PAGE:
The biblical background of Paul's understanding of faith as obedience
Matthews, Robert Dean
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This study considers the role and nature of obedience in Hebraic religion as prerequisite to an understanding of Paul's conversion experience, hie Christ-mystician, and his rejection of the Law in favor of the submissive act of obedience which is faith. The contention of this at~ is that anthropological research has been unable to discover the motivating factors in the formation of religious customs and beliefs, which have been disguised by the processes of repression and rationalization. The psychoanalytic method, therefore, has been applied to the institutions of Judaism in chapter two resulting in a more penetrating interpretation. Traces of totemism are found throughout the Old Testament. A consideration of early Semitic religion enlightened by the psychoanalytic method leads to the conclusion that the Passover is a ceremonial slaying of the god for the purpose of identification by incorporation. The "subsequent obedience" which this ritual produces is so overwhelming that Hebrew religion becomes a way of life in which submission is regarded as the principal virtue. The feast of unleavened bread was a Canaanite agricultural rite attached to the Passover because it centered around the same conception. The feasts are reinterpreted in Judaism as memorials of God's acts in history. [TRUNCATED]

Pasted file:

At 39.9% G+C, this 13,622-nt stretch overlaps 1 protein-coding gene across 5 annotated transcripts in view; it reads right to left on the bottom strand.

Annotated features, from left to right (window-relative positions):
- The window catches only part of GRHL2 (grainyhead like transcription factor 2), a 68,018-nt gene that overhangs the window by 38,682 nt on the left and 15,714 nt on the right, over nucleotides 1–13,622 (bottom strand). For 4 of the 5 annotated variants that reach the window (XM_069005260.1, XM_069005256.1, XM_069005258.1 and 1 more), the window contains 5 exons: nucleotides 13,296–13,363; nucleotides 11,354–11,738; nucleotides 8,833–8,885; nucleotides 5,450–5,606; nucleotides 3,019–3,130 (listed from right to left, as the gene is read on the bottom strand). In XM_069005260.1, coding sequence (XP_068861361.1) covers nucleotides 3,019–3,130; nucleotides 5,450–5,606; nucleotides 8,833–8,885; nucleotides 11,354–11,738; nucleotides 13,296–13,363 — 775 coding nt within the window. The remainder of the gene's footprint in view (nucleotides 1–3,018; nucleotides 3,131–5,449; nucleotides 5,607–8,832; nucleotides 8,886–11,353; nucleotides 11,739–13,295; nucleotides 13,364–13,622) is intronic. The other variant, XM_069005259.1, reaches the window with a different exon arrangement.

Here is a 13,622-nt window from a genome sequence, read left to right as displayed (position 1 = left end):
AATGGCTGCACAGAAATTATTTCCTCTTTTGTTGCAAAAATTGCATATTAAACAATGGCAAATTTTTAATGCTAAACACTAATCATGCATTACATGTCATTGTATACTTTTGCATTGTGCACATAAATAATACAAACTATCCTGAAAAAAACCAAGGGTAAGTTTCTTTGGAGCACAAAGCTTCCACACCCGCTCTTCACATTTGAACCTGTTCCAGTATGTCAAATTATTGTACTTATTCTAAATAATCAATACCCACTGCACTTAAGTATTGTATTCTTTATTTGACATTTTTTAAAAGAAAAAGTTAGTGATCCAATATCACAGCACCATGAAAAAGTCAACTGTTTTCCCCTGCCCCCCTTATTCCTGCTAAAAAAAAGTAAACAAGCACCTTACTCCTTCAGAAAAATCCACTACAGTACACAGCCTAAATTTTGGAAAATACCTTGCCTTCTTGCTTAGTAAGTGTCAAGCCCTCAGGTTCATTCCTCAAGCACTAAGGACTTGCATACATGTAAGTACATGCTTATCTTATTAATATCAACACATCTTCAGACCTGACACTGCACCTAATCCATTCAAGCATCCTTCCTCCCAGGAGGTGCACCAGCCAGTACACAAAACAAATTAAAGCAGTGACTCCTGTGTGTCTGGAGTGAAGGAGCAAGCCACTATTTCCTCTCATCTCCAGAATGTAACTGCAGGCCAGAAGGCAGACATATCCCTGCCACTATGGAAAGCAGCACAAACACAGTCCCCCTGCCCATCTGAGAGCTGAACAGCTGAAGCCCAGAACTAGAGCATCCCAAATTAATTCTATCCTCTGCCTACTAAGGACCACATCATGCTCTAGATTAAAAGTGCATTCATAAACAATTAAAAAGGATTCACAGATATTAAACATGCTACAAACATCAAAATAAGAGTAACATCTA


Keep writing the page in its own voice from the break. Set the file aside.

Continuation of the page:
Thesis (Ph.D.)--Boston University.